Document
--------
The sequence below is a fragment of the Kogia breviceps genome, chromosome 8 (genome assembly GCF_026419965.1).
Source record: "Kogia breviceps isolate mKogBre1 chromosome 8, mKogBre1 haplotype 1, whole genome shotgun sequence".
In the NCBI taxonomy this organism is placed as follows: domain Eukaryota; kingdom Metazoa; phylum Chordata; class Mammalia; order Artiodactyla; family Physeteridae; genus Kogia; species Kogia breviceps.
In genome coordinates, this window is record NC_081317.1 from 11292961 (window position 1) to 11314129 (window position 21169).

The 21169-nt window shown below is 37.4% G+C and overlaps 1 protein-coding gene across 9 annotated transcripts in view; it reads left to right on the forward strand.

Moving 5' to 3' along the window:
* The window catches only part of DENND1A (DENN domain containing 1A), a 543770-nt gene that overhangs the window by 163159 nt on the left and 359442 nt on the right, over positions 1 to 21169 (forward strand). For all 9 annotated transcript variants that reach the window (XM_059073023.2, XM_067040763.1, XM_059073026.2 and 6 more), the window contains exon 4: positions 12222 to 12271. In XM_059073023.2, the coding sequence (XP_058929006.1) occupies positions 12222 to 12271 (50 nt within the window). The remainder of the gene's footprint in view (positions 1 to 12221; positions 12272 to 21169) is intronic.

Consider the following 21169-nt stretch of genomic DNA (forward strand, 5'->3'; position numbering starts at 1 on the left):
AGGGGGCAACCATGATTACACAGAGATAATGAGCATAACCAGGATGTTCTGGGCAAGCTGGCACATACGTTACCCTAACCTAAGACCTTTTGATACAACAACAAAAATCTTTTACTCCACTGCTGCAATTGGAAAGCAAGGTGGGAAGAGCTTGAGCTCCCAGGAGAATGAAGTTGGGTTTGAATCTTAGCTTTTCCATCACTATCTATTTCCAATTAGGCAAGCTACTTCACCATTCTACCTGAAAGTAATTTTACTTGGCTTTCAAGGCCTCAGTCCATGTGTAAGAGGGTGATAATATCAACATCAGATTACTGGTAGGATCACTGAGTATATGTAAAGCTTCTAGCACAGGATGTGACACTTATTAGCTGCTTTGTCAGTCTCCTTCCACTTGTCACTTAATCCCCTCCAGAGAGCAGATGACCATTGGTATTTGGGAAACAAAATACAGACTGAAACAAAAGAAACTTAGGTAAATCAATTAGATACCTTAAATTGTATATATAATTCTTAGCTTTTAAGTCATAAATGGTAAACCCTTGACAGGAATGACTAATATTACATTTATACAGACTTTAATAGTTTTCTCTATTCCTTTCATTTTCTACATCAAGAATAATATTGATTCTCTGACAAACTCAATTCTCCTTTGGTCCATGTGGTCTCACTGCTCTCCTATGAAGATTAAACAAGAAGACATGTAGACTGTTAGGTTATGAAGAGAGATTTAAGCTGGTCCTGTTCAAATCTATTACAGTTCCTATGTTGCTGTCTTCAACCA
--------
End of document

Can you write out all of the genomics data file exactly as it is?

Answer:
The sequence below is a fragment of the Kogia breviceps genome, chromosome 8 (genome assembly GCF_026419965.1).
Source record: "Kogia breviceps isolate mKogBre1 chromosome 8, mKogBre1 haplotype 1, whole genome shotgun sequence".
In the NCBI taxonomy this organism is placed as follows: domain Eukaryota; kingdom Metazoa; phylum Chordata; class Mammalia; order Artiodactyla; family Physeteridae; genus Kogia; species Kogia breviceps.
In genome coordinates, this window is record NC_081317.1 from 11292961 (window position 1) to 11314129 (window position 21169).

The 21169-nt window shown below is 37.4% G+C and overlaps 1 protein-coding gene across 9 annotated transcripts in view; it reads left to right on the forward strand.

Moving 5' to 3' along the window:
* The window catches only part of DENND1A (DENN domain containing 1A), a 543770-nt gene that overhangs the window by 163159 nt on the left and 359442 nt on the right, over positions 1 to 21169 (forward strand). For all 9 annotated transcript variants that reach the window (XM_059073023.2, XM_067040763.1, XM_059073026.2 and 6 more), the window contains exon 4: positions 12222 to 12271. In XM_059073023.2, the coding sequence (XP_058929006.1) occupies positions 12222 to 12271 (50 nt within the window). The remainder of the gene's footprint in view (positions 1 to 12221; positions 12272 to 21169) is intronic.

Consider the following 21169-nt stretch of genomic DNA (forward strand, 5'->3'; position numbering starts at 1 on the left):
AGGGGGCAACCATGATTACACAGAGATAATGAGCATAACCAGGATGTTCTGGGCAAGCTGGCACATACGTTACCCTAACCTAAGACCTTTTGATACAACAACAAAAATCTTTTACTCCACTGCTGCAATTGGAAAGCAAGGTGGGAAGAGCTTGAGCTCCCAGGAGAATGAAGTTGGGTTTGAATCTTAGCTTTTCCATCACTATCTATTTCCAATTAGGCAAGCTACTTCACCATTCTACCTGAAAGTAATTTTACTTGGCTTTCAAGGCCTCAGTCCATGTGTAAGAGGGTGATAATATCAACATCAGATTACTGGTAGGATCACTGAGTATATGTAAAGCTTCTAGCACAGGATGTGACACTTATTAGCTGCTTTGTCAGTCTCCTTCCACTTGTCACTTAATCCCCTCCAGAGAGCAGATGACCATTGGTATTTGGGAAACAAAATACAGACTGAAACAAAAGAAACTTAGGTAAATCAATTAGATACCTTAAATTGTATATATAATTCTTAGCTTTTAAGTCATAAATGGTAAACCCTTGACAGGAATGACTAATATTACATTTATACAGACTTTAATAGTTTTCTCTATTCCTTTCATTTTCTACATCAAGAATAATATTGATTCTCTGACAAACTCAATTCTCCTTTGGTCCATGTGGTCTCACTGCTCTCCTATGAAGATTAAACAAGAAGACATGTAGACTGTTAGGTTATGAAGAGAGATTTAAGCTGGTCCTGTTCAAATCTATTACAGTTCCTATGTTGCTGTCTTCAACCA